Uterine-derived stem cells reconstitute the bone marrow of irradiated mice

Zhuo Sun, Jun Wu, Shu Hong Li, Yuemei Zhang, Munira Xaymardan, Xiao Yan Wen, Richard D. Weisel, Armand Keating, Ren Ke Li

Research output: Contribution to journalArticlepeer-review

3 Scopus citations


Hematopoietic stem cells (HSCs) can be found in several tissues of mesodermal origin. Uterine tissue contains stem cells and can regenerate during each menstrual cycle with robust new tissue formation. Stem cells may play a role in this regenerative potential. Here, we report that transplantation of cells isolated from murine uterine tissue can rescue lethally irradiated mice and reconstitute the major hematopoietic lineages. Donor cells can be detected in the blood and hematopoietic tissues such as spleen and bone marrow (BM) of recipient mice. Uterine tissue contains a significant percentage of cells that are Sca-1+, Thy 1.2+, or CD45+ cells, and uterine cells (UCs) were able to give rise to hematopoietic colonies in methylcellulose. Using secondary reconstitution, a key test for hematopoietic potential, we found that the UCs exhibited HSC-like reconstitution of BM and formation of splenic nodules. In a sensitive assay for cell fusion, we used a mixture of cells from Cre and loxP mice for reconstitution and demonstrated that hematopoietic reconstitution by UCs is not a function of fusion with donor BM cells. We also showed that the hematopoietic potential of the uterine tissue was not a result of BM stem cells residing in the uterine tissue. In conclusion, our data provide novel evidence that cells isolated from mesodermal tissues such as the uterus can engraft into the hematopoietic system of irradiated recipients and give rise to multiple hematopoietic lineages. Thus, uterine tissue could be considered an important source of stem cells able to support hematopoiesis.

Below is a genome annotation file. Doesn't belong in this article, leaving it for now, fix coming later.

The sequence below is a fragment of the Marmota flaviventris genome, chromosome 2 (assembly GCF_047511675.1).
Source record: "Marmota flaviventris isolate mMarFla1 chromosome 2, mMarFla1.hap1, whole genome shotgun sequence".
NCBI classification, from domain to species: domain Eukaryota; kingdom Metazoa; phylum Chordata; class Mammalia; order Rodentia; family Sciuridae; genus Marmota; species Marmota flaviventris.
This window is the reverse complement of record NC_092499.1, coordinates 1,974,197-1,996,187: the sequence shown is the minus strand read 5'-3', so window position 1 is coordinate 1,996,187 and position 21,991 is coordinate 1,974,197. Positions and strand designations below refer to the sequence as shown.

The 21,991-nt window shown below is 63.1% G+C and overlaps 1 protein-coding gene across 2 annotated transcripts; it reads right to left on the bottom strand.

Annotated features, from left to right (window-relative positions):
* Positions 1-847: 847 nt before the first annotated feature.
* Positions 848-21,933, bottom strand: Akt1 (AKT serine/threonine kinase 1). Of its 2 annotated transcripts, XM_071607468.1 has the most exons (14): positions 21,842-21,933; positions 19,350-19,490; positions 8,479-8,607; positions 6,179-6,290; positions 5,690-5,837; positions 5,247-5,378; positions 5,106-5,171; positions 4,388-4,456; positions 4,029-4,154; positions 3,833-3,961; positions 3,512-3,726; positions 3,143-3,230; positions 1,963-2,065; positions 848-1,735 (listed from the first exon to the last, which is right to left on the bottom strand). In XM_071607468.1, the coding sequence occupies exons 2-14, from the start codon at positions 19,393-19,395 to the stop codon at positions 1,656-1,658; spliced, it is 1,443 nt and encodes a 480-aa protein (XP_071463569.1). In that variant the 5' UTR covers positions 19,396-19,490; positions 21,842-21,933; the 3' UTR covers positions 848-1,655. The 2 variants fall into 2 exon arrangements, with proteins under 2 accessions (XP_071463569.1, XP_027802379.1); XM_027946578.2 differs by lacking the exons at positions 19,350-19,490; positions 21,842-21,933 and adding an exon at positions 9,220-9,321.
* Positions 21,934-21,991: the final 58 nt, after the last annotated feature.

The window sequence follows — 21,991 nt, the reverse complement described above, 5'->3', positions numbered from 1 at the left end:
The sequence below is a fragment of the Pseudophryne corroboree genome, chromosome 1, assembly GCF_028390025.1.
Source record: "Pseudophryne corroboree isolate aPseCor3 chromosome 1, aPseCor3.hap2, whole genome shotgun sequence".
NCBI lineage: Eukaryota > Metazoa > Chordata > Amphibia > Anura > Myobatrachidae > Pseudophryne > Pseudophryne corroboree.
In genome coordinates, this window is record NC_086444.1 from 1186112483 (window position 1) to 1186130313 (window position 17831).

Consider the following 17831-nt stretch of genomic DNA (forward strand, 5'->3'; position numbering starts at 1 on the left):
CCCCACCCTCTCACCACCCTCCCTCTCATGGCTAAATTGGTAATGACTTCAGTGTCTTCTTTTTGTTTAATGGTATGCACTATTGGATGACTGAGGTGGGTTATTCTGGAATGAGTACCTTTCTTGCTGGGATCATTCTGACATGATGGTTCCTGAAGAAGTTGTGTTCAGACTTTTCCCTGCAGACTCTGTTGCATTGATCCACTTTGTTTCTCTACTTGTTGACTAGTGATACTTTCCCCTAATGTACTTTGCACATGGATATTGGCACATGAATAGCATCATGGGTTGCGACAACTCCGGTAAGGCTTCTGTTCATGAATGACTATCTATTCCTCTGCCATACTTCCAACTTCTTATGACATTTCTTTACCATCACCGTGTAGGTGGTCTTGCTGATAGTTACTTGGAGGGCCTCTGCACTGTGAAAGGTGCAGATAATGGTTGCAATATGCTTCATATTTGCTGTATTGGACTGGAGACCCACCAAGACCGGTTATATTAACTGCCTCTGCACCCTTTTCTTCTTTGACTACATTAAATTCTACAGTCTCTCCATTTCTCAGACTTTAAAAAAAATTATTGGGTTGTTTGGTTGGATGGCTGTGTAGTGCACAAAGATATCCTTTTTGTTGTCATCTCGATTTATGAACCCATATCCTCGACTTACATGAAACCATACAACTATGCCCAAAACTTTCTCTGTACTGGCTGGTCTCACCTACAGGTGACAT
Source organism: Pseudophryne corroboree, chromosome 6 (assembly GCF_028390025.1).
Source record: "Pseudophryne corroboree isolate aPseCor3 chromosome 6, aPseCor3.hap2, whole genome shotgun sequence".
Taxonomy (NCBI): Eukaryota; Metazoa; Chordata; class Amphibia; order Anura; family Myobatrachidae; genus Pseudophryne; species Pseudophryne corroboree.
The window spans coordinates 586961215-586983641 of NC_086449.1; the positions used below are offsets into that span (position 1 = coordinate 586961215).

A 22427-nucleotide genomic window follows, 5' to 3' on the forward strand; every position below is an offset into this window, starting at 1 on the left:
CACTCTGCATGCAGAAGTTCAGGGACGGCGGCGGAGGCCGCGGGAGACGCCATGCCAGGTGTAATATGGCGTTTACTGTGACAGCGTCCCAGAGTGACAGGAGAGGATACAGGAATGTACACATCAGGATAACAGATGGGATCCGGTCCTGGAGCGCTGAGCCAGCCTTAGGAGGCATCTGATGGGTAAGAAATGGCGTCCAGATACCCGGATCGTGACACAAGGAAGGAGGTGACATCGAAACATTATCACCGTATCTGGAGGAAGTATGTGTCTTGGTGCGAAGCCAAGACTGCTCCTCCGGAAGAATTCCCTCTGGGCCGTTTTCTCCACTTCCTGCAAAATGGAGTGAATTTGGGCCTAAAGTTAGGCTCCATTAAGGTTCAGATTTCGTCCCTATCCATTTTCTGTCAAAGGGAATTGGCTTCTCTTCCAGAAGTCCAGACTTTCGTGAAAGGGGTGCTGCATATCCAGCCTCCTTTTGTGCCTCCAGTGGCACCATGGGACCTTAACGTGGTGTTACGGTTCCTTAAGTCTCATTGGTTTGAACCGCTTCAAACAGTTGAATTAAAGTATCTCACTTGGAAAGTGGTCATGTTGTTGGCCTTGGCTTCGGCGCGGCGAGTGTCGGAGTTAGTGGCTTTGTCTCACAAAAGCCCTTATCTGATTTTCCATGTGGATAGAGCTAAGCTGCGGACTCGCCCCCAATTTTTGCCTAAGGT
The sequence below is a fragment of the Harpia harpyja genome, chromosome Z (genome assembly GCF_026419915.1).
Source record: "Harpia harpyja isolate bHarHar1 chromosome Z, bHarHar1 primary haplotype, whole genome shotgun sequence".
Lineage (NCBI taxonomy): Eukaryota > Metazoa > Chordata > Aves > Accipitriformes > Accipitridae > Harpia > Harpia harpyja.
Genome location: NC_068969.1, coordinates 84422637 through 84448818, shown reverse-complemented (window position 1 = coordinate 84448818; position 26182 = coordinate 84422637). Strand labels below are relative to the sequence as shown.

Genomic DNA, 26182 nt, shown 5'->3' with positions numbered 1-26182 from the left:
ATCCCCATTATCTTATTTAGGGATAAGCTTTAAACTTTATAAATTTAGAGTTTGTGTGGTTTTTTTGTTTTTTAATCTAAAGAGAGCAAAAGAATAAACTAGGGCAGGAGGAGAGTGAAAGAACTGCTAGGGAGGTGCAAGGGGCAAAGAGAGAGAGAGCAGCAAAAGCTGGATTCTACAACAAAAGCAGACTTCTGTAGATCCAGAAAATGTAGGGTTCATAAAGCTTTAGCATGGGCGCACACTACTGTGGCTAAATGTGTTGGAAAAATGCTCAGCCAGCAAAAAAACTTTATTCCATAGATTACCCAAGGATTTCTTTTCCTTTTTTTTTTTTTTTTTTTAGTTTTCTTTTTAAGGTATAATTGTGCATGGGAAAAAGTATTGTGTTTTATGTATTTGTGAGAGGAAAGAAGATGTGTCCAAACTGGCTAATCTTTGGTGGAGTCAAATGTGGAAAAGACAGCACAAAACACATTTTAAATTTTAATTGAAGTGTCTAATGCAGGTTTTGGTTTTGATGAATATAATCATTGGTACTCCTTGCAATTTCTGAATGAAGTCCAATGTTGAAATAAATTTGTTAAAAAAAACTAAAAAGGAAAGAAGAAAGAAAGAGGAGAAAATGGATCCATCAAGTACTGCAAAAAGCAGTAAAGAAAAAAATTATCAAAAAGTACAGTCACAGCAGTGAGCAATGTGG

Original languageEnglish (US)
Pages (from-to)938-947
Number of pages10
JournalStem Cells and Development
Issue number8
StatePublished - Apr 15 2015
Externally publishedYes

ASJC Scopus subject areas

  • Hematology
  • Developmental Biology
  • Cell Biology


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